Her kin group lingered in that place, for it was a good one, with nearby woods and a river for fishing in. Some of the other groups were coming to join them. All that day as Mee worked on her gossamer weaving, she thought of Shee, and longed for the time when all would be asleep again, and she could fly back to that frozen pool.

Once again Mee crept out from her tent. This time she greeted Shee with a wave. Shee waved back, and they joined each other in a grand dance, arms held out to one another, eyes bent on each other.

So it went for many nights. The Tatyar boy came courting, bringing her a girdle sewn with diamonds. She accepted his gift, but her heart was not in it, and soon he left, downcast, wondering who had captured Mee's heart.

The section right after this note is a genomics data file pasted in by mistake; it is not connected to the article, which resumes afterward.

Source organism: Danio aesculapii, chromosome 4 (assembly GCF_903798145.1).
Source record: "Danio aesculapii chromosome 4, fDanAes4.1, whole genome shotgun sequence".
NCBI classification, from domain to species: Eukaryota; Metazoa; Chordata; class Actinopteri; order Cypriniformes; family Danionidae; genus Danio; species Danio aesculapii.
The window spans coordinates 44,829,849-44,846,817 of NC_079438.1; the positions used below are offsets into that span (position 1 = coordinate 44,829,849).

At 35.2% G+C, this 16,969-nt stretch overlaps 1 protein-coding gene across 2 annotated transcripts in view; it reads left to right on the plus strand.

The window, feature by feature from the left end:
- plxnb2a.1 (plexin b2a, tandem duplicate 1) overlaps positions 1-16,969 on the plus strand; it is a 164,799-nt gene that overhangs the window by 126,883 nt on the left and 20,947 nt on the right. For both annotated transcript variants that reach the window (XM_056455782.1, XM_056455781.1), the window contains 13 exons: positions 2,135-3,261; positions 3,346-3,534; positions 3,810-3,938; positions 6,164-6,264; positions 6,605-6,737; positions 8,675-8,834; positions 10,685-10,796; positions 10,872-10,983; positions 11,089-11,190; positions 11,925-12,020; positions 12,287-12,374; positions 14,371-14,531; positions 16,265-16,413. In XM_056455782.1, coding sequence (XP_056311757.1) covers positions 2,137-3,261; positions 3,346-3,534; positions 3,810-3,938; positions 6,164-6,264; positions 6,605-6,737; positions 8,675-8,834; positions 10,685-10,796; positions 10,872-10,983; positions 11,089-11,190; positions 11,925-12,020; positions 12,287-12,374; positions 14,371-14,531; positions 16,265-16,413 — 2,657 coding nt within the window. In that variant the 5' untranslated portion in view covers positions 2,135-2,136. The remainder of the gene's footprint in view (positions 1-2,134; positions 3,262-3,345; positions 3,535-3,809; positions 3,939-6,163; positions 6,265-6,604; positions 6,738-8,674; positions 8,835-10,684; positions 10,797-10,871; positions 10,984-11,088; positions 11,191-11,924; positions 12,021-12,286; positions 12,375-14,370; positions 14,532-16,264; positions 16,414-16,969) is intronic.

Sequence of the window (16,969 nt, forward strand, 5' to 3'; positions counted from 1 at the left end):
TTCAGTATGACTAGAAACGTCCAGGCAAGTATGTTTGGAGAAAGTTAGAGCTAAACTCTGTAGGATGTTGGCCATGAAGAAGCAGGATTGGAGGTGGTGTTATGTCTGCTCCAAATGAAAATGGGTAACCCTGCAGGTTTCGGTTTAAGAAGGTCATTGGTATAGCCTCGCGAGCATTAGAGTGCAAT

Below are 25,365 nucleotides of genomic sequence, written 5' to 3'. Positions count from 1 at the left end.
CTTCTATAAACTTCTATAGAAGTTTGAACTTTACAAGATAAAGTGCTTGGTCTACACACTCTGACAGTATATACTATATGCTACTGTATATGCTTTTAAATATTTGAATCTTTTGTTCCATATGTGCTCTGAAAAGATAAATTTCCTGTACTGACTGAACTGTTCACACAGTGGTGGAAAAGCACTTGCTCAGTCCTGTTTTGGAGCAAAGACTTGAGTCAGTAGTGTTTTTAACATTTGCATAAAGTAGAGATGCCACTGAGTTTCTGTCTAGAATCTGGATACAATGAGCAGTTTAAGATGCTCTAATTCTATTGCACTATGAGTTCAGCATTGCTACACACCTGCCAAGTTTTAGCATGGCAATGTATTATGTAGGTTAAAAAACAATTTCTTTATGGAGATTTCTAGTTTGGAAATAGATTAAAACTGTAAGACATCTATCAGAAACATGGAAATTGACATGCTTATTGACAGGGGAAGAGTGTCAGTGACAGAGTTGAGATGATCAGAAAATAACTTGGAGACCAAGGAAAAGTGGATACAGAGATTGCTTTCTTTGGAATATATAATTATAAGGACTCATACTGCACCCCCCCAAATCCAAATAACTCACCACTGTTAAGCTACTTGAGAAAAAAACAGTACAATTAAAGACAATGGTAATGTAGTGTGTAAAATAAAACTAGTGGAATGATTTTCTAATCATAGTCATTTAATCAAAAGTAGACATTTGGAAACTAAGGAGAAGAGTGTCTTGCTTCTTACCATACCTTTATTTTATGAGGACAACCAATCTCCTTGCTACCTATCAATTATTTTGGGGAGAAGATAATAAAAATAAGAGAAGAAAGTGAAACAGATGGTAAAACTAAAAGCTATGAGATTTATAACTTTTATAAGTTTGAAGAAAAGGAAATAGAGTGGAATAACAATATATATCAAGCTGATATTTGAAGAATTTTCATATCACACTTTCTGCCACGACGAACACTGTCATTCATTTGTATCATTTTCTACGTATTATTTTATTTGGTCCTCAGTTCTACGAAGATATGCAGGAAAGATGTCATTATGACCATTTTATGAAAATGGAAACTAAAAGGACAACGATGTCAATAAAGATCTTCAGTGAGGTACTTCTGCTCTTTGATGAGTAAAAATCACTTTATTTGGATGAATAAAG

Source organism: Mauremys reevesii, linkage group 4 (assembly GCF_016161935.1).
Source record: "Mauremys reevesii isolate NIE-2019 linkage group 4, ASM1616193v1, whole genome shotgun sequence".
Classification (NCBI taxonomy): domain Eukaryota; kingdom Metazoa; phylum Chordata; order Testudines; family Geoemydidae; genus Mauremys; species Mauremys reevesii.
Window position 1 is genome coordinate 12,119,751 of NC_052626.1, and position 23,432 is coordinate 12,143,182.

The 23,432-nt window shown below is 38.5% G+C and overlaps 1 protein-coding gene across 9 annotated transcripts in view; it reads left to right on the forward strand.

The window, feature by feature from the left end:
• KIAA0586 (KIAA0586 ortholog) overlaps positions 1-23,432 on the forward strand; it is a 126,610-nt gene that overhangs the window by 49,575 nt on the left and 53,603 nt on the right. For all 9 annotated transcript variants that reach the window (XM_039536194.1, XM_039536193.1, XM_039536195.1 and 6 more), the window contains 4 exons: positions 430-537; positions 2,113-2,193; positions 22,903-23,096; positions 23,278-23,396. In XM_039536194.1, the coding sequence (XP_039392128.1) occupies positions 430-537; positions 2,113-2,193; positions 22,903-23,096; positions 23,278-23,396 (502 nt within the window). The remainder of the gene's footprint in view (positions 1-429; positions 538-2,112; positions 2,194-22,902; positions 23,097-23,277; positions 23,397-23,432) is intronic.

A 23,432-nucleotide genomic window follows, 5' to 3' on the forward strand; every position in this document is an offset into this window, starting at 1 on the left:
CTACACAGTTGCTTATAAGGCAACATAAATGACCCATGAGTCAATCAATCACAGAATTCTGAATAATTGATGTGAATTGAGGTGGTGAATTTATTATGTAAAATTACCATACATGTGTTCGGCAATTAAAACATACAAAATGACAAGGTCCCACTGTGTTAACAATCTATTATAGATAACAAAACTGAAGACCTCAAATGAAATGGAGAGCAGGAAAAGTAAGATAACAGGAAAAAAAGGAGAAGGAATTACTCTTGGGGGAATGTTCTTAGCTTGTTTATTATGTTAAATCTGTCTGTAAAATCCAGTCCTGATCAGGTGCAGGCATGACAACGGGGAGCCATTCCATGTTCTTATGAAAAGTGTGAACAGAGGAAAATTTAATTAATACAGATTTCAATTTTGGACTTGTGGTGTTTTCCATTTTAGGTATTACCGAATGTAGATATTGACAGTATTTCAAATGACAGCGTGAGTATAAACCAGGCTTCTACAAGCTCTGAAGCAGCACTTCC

The land was still frozen over when the Great Rider returned, bidding them to move forward. Mee heard this news with despair, and once the meeting was done, ran to the pool where Shee waited.

Shee was just as distressed to hear the news, conveyed by gesture and facial expression. Mee dropped to her knees on the ice, meeting Shee closer than ever before, and cried silently, her hot tears falling to splash on the frozen surface. She mouthed the words, "I love you," and Shee answered with the same.

"Uncle, I cannot go!" Mee cried, later, in their tent. "My heart has called me, and I must follow it."

"My princess," Nowë said tenderly, "I would beg you to stay with me, but I cannot make you. Do you indeed feel it to be worth it never to see the land of the gods, never to live in peace and plenty?"

She looked back at him, resolved. "I do. Here I must stay."

Nowë smiled, stroking her hair. "Then, my princess, stay."